The Power of Example: Democracy Assistance in Indian Foreign Policy

In the considerably vast literature on Indian foreign policy, the influence of democracy promotion in New Delhi’s diplomatic oeuvre plays a lesser role. This is neither curious nor inadvertent. Historically, the export of democracy has not been a priority for India, and the scant analytical work on the subject mirrors this reality. New Delhi’s limited efforts in this domain are termed democracy assistance and/or democracy support. The deliberate use of language, such as “assistance” and “support,” which casts both giver and receiver as equal partners, is a larger reflection of the Indian foreign policy tradition.

While India has made room for greater rhetorical emphasis on democracy as the ideal system of government, these enunciations were, and continue to be, generalist. The prominence of “democracy” in statements and speeches over time has often been precipitated by opportunities to mitigate India’s security vulnerabilities and for status enhancement. These opportunities have emerged from both a changing global geopolitical environment and changes in the liberal international order’s view of India’s democratic credentials.

Postcolonial views of non-alignment, non-interference, non-intervention, and sovereignty, as well as factors determined to be in India’s national interest, such as geopolitical realignments and a desire for strategic autonomy, have shaped India’s outlook on democracy assistance and support. These perspectives create a narrative with certain distinct features even in the absence of an official policy: First, India expects to lead by the example of its domestic commitment to democratic values; second, it offers external help when requested; third, it prioritizes a pragmatic foreign policy, particularly in a politically divergent neighborhood, while stressing the importance of liberal values in its rhetoric.

New Delhi is generally agnostic about whether the country it is dealing with is a democracy or not. Economic and security calculations have historically determined the kind and level of India’s involvement, which have contributed to a fluctuating emphasis on external democracy assistance. As a subject of inquiry, therefore, an examination of New Delhi’s approach to externalizing democracy provides broader insights into Indian foreign policy thinking and practice.

Economic and security calculations have historically determined the kind and level of India’s involvement, which have contributed to a fluctuating emphasis on external democracy assistance

Values, Interests, and a Pragmatic Foreign Policy

While several arguments have been made about substantive changes in India’s orientation towards democracy assistance since the Cold War, more recent analysis suggests that little has changed in actual practice. Ultimately, India has sought to pursue a pragmatic foreign policy, with a rhetorical emphasis on liberal values when it has been in its interest to do so. Foreign affairs analyst, Zorawar Daulet Singh, discerns two dominant lines of thought in New Delhi’s fluctuating emphasis on the externalization of democracy and liberal values, as well as elite attitudes to managing political transitions outside its territory more generally.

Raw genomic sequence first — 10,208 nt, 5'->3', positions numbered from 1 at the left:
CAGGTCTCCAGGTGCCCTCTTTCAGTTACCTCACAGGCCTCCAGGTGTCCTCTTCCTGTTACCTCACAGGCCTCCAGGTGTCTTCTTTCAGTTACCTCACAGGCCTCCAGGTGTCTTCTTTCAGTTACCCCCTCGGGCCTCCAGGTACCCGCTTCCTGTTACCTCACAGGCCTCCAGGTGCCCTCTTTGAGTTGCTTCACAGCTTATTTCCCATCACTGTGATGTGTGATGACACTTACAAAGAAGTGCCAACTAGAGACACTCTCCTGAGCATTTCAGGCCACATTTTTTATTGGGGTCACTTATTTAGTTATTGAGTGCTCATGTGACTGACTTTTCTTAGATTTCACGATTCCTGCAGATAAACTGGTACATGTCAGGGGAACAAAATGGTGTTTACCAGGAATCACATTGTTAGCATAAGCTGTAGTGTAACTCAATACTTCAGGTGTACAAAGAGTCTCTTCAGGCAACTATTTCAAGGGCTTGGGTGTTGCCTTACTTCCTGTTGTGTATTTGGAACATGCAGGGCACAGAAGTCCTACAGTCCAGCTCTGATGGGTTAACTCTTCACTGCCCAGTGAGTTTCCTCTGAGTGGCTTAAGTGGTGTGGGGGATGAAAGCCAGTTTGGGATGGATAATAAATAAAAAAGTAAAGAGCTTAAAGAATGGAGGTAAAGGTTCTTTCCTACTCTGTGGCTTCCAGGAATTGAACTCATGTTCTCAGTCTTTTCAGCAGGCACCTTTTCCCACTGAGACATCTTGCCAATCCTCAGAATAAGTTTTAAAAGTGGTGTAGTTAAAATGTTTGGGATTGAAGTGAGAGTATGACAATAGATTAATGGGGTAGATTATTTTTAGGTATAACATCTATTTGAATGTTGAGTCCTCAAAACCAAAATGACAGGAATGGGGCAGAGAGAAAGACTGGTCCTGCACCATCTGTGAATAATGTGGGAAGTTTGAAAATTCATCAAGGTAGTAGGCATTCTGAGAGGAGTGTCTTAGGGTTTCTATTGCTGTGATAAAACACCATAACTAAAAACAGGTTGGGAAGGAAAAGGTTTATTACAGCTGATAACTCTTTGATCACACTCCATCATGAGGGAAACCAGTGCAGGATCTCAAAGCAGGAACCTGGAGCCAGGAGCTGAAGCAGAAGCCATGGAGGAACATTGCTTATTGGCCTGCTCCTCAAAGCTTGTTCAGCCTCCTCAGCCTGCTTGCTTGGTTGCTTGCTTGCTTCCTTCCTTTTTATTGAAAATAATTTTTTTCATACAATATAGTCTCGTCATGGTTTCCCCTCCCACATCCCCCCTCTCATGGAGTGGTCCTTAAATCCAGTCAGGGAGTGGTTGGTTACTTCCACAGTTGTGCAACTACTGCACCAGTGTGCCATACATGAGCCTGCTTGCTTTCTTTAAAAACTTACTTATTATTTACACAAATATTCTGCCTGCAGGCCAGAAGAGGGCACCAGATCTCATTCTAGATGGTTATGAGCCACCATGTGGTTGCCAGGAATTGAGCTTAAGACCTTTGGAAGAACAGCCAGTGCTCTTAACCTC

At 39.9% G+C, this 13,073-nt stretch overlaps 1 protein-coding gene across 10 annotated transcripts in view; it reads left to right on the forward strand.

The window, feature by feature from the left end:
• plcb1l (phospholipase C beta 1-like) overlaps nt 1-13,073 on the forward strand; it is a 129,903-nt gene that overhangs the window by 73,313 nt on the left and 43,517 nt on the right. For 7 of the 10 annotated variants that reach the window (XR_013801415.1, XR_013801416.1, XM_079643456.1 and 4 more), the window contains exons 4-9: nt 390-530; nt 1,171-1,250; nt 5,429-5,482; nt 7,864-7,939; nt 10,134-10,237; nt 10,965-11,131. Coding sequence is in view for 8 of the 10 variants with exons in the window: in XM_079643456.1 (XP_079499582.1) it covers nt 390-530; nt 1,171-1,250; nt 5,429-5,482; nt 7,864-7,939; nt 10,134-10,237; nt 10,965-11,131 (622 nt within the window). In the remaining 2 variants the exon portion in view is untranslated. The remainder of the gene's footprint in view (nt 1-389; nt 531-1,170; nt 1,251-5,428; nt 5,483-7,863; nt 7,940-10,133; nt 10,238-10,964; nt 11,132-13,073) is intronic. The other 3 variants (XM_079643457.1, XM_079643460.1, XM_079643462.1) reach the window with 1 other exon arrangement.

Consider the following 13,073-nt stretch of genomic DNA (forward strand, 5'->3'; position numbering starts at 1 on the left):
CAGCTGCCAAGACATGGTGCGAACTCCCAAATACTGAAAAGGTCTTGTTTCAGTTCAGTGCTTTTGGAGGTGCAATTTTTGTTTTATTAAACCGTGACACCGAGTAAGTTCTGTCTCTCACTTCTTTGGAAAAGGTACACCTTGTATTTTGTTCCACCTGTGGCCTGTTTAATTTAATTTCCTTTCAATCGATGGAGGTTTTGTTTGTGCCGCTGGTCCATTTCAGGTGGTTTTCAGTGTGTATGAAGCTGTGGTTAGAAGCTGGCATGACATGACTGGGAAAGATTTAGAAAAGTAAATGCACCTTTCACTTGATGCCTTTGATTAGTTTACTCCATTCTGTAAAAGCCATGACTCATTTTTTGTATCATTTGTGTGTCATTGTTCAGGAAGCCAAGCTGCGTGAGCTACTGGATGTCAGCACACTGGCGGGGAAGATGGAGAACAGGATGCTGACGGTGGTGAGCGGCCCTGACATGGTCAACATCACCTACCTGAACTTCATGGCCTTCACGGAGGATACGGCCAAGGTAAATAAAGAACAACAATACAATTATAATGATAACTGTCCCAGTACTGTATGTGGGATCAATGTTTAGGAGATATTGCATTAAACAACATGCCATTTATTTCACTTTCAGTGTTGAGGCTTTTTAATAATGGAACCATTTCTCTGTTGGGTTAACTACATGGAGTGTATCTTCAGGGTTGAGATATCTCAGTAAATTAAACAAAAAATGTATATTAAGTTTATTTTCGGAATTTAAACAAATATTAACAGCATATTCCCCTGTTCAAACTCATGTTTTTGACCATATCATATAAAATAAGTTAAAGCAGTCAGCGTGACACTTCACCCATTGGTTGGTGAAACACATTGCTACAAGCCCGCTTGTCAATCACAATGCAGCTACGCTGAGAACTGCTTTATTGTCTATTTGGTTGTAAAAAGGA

India’s first Prime Minister, Jawaharlal Nehru, espoused the merits of democracy at home but did not find similar merit in managing or supporting political transformations elsewhere, particularly within other newly independent states, unless essential to Indian interests. Even then, this was to be implemented with a “light footprint,” with little to no coercion.

This Nehruvian approach was followed by India playing an active part in shaping the course of internal politics in neighboring countries. New Delhi’s role in the 1971 Bangladesh Liberation War, as well as Operation Cactus (1988) in response to Maldivian President Maumoon Abdul Gayoom’s request for intervention during an attempted coup, are examples that distinguish this period. The 1990s witnessed an approximation of the earlier emphasis on non-interference. Best characterized by the Gujral Doctrine—attributed to Prime Minister IK Gujral—Singh notes this period “was a sharp retreat from this [earlier] ambitious approach” and closer to the Nehruvian thinking on balancing realpolitik with principles.

Although the 1970s and 80s represented India’s clearest departure (in deed) from non-interventionism, it began to enunciate (in word) a somewhat more overt commitment to global democracy promotion efforts only in the early 2000s. This was a response to moments of international opportunity gauged to be in New Delhi’s security and political interests. Chiefly, these moves were intended to tighten India’s partnership with the United States, stave off China’s rising ambitions in the neighborhood, and draw attention to Pakistan’s support for cross-border terrorism, around the same time as Washington’s announcement of its “Global War on Terror.” However, Indian diplomatese in response to international crises, from Yugoslavia (1999) to Syria (2012), continued to be enshrined in the language of values, demonstrating a continuing commitment to the principles of non-interventionism and sovereignty.

What prompted a more explicit Indian commitment to global democracy promotion efforts?

The 1991 collapse of the Soviet Union was seen as an important milestone in the U.S.-led liberal order’s assessment of the success of their model of democracy promotion. India, however, was not overly enthusiastic about being party to an approach it believed was hinged on external imposition. The end of the Cold War also signaled the beginning of U.S. unipolarity, which could have important consequences for India’s ability to make foreign policy decisions independently—its strategic autonomy. In any case, there was no international push at this time to involve India in democracy-building projects, given its prevailing characterization as only “partly free,” and its international isolation following the 1998 nuclear tests.